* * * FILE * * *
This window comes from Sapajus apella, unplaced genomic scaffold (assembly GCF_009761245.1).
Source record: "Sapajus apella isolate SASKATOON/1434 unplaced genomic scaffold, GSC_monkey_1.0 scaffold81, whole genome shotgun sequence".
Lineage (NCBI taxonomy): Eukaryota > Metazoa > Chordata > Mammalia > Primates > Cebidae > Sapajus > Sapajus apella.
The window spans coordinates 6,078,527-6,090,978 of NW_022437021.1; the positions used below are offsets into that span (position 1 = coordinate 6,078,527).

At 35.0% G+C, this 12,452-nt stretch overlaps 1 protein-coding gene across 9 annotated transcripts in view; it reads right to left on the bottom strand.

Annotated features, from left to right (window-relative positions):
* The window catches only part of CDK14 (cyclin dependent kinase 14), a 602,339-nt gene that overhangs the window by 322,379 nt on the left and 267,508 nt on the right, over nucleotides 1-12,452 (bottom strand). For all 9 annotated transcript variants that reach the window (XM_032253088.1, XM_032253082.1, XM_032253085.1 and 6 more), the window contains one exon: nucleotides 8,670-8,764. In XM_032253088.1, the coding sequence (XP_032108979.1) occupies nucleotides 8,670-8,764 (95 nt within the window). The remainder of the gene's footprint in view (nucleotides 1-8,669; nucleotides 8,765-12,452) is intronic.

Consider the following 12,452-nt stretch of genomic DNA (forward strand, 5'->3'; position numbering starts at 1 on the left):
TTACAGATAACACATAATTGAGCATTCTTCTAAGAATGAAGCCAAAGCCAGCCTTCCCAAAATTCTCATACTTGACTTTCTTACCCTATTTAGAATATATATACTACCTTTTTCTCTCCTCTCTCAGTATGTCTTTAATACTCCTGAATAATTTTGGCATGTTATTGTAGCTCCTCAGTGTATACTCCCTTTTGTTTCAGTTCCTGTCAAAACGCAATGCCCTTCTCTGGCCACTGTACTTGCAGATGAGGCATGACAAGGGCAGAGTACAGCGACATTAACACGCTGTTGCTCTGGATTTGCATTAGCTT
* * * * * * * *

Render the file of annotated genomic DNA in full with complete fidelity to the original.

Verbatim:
This window comes from Sapajus apella, unplaced genomic scaffold (assembly GCF_009761245.1).
Source record: "Sapajus apella isolate SASKATOON/1434 unplaced genomic scaffold, GSC_monkey_1.0 scaffold81, whole genome shotgun sequence".
Lineage (NCBI taxonomy): Eukaryota > Metazoa > Chordata > Mammalia > Primates > Cebidae > Sapajus > Sapajus apella.
The window spans coordinates 6,078,527-6,090,978 of NW_022437021.1; the positions used below are offsets into that span (position 1 = coordinate 6,078,527).

At 35.0% G+C, this 12,452-nt stretch overlaps 1 protein-coding gene across 9 annotated transcripts in view; it reads right to left on the bottom strand.

Annotated features, from left to right (window-relative positions):
* The window catches only part of CDK14 (cyclin dependent kinase 14), a 602,339-nt gene that overhangs the window by 322,379 nt on the left and 267,508 nt on the right, over nucleotides 1-12,452 (bottom strand). For all 9 annotated transcript variants that reach the window (XM_032253088.1, XM_032253082.1, XM_032253085.1 and 6 more), the window contains one exon: nucleotides 8,670-8,764. In XM_032253088.1, the coding sequence (XP_032108979.1) occupies nucleotides 8,670-8,764 (95 nt within the window). The remainder of the gene's footprint in view (nucleotides 1-8,669; nucleotides 8,765-12,452) is intronic.

Consider the following 12,452-nt stretch of genomic DNA (forward strand, 5'->3'; position numbering starts at 1 on the left):
TTACAGATAACACATAATTGAGCATTCTTCTAAGAATGAAGCCAAAGCCAGCCTTCCCAAAATTCTCATACTTGACTTTCTTACCCTATTTAGAATATATATACTACCTTTTTCTCTCCTCTCTCAGTATGTCTTTAATACTCCTGAATAATTTTGGCATGTTATTGTAGCTCCTCAGTGTATACTCCCTTTTGTTTCAGTTCCTGTCAAAACGCAATGCCCTTCTCTGGCCACTGTACTTGCAGATGAGGCATGACAAGGGCAGAGTACAGCGACATTAACACGCTGTTGCTCTGGATTTGCATTAGCTT